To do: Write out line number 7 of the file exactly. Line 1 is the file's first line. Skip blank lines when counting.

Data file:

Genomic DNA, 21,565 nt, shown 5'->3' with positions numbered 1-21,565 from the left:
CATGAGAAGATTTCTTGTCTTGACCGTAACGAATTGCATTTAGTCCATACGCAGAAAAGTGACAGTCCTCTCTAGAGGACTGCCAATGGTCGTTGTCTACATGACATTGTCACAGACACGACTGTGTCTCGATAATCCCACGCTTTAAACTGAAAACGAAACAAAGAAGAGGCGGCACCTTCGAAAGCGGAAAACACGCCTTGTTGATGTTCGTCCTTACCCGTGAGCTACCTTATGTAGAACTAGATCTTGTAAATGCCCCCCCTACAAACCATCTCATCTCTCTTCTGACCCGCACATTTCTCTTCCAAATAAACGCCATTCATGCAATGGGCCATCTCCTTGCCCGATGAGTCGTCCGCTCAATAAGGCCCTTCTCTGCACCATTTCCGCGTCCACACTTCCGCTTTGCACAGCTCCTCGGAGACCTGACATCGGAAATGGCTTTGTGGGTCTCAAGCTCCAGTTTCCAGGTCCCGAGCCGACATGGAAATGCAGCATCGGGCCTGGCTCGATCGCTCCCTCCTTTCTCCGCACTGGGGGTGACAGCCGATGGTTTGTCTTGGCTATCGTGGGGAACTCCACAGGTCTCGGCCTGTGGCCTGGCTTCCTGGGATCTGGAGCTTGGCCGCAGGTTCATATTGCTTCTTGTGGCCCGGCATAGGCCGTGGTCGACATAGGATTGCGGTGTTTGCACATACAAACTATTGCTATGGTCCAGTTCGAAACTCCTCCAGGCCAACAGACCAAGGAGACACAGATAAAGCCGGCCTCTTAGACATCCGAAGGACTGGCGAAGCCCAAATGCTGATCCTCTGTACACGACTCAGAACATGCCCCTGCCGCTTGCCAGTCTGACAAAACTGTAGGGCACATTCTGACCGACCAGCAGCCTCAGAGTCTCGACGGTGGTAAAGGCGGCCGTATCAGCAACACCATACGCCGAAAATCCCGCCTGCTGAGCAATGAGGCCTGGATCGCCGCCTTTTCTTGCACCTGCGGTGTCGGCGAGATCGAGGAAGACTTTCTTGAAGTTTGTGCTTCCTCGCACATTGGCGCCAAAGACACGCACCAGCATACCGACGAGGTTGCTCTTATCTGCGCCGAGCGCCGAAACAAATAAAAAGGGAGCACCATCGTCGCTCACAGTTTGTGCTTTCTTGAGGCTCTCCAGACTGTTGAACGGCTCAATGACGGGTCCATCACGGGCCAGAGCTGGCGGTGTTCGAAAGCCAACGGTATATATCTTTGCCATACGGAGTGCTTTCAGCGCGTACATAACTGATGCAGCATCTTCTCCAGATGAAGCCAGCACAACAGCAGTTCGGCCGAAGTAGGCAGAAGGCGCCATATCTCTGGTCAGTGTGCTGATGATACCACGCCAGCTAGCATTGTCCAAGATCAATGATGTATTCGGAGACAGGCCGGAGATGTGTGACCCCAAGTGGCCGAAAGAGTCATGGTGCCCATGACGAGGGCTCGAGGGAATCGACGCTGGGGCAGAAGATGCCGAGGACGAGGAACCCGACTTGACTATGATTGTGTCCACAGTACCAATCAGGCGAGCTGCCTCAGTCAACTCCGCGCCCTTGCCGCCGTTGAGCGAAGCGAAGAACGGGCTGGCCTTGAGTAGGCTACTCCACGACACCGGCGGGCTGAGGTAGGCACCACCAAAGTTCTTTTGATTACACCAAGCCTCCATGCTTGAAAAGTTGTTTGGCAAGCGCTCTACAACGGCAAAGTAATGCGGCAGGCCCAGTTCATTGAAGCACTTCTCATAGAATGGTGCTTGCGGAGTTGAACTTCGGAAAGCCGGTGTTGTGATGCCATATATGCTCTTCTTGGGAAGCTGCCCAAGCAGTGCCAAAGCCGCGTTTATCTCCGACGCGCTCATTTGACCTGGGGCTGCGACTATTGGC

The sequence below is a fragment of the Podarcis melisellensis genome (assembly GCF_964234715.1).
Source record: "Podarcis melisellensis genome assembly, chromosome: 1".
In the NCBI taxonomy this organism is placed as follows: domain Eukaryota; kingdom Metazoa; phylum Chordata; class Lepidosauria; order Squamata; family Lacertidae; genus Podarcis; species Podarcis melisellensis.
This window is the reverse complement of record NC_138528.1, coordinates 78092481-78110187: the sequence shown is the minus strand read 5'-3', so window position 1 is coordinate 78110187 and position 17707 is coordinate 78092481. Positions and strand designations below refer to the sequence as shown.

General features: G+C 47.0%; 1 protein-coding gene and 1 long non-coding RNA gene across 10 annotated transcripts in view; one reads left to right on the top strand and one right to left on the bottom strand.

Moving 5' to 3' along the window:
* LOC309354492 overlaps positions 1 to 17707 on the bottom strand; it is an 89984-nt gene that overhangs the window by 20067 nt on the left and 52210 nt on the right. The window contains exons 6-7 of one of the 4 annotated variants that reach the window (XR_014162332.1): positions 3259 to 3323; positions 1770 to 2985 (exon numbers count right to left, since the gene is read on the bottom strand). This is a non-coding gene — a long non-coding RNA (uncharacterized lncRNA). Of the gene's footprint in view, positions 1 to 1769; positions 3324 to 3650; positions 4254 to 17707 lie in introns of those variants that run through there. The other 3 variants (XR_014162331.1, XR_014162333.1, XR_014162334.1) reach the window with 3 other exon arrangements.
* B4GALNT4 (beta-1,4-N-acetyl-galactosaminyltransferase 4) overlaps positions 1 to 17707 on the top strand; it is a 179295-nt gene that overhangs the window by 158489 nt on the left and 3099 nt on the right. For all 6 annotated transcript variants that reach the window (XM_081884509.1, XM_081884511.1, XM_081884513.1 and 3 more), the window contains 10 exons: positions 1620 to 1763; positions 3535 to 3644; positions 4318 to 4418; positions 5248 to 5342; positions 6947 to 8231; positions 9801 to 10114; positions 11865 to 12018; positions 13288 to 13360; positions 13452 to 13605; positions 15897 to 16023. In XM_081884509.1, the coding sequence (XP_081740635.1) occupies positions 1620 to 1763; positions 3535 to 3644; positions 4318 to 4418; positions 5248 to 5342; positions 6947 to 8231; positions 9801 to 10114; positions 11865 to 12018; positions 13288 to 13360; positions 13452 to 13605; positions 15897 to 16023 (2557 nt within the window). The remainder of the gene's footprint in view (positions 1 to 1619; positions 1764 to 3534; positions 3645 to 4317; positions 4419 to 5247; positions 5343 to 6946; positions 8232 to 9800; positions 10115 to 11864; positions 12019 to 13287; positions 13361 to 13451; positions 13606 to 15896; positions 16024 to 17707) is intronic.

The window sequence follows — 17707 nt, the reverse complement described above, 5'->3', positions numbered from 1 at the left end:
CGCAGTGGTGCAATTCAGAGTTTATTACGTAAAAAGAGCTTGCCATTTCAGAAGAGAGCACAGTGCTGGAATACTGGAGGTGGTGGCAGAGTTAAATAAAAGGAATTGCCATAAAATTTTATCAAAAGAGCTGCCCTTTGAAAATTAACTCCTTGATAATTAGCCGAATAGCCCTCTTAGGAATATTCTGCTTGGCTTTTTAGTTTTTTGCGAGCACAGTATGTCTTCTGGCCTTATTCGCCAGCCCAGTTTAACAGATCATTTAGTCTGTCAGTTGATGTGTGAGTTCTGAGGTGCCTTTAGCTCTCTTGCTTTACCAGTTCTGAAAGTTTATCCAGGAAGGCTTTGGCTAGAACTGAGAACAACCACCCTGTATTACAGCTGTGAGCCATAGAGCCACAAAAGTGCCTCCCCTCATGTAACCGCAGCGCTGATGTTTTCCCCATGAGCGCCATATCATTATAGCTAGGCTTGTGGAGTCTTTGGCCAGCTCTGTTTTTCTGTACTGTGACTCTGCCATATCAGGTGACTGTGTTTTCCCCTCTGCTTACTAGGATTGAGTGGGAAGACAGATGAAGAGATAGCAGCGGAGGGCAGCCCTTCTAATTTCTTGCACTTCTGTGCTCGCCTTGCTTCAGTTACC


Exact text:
General features: G+C 47.0%; 1 protein-coding gene and 1 long non-coding RNA gene across 10 annotated transcripts in view; one reads left to right on the top strand and one right to left on the bottom strand.